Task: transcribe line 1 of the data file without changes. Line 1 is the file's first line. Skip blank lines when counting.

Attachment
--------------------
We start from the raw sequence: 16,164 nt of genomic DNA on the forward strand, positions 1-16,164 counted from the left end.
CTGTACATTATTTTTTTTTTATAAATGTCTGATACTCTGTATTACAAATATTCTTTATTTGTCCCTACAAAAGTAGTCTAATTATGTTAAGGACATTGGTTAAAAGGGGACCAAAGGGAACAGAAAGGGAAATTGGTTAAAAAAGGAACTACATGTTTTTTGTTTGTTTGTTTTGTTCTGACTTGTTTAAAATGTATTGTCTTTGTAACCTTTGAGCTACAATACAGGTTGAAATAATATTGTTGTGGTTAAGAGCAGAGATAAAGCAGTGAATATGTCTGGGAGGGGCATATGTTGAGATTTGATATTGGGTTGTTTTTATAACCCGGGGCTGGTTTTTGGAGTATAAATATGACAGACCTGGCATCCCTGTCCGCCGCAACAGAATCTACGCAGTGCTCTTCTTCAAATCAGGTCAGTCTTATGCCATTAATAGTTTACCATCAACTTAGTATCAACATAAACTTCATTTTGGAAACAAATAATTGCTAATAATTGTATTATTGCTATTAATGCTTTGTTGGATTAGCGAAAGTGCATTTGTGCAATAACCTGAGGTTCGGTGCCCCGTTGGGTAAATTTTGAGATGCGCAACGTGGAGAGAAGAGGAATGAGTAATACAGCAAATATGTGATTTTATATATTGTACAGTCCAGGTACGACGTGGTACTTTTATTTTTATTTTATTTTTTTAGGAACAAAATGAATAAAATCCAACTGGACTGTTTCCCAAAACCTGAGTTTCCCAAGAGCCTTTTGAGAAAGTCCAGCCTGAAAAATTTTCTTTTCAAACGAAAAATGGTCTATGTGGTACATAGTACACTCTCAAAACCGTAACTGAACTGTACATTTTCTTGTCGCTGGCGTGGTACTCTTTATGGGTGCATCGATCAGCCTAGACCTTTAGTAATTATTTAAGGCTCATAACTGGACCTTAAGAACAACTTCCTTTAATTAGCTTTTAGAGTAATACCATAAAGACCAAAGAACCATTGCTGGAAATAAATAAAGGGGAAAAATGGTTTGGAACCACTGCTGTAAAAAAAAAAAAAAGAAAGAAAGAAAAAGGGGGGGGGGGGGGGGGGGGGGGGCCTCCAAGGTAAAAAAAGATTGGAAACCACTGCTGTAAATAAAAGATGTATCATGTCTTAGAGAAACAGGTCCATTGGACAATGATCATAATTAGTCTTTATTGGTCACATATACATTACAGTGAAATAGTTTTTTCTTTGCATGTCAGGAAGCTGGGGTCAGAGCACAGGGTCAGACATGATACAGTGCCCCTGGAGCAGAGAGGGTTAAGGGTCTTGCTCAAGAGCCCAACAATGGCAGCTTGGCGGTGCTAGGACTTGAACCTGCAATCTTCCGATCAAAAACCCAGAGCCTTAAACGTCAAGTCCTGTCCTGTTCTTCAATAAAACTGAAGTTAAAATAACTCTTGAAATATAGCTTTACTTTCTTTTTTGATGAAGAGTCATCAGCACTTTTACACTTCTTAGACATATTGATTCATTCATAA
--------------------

We start from the raw sequence: 16,164 nt of genomic DNA on the forward strand, positions 1-16,164 counted from the left end.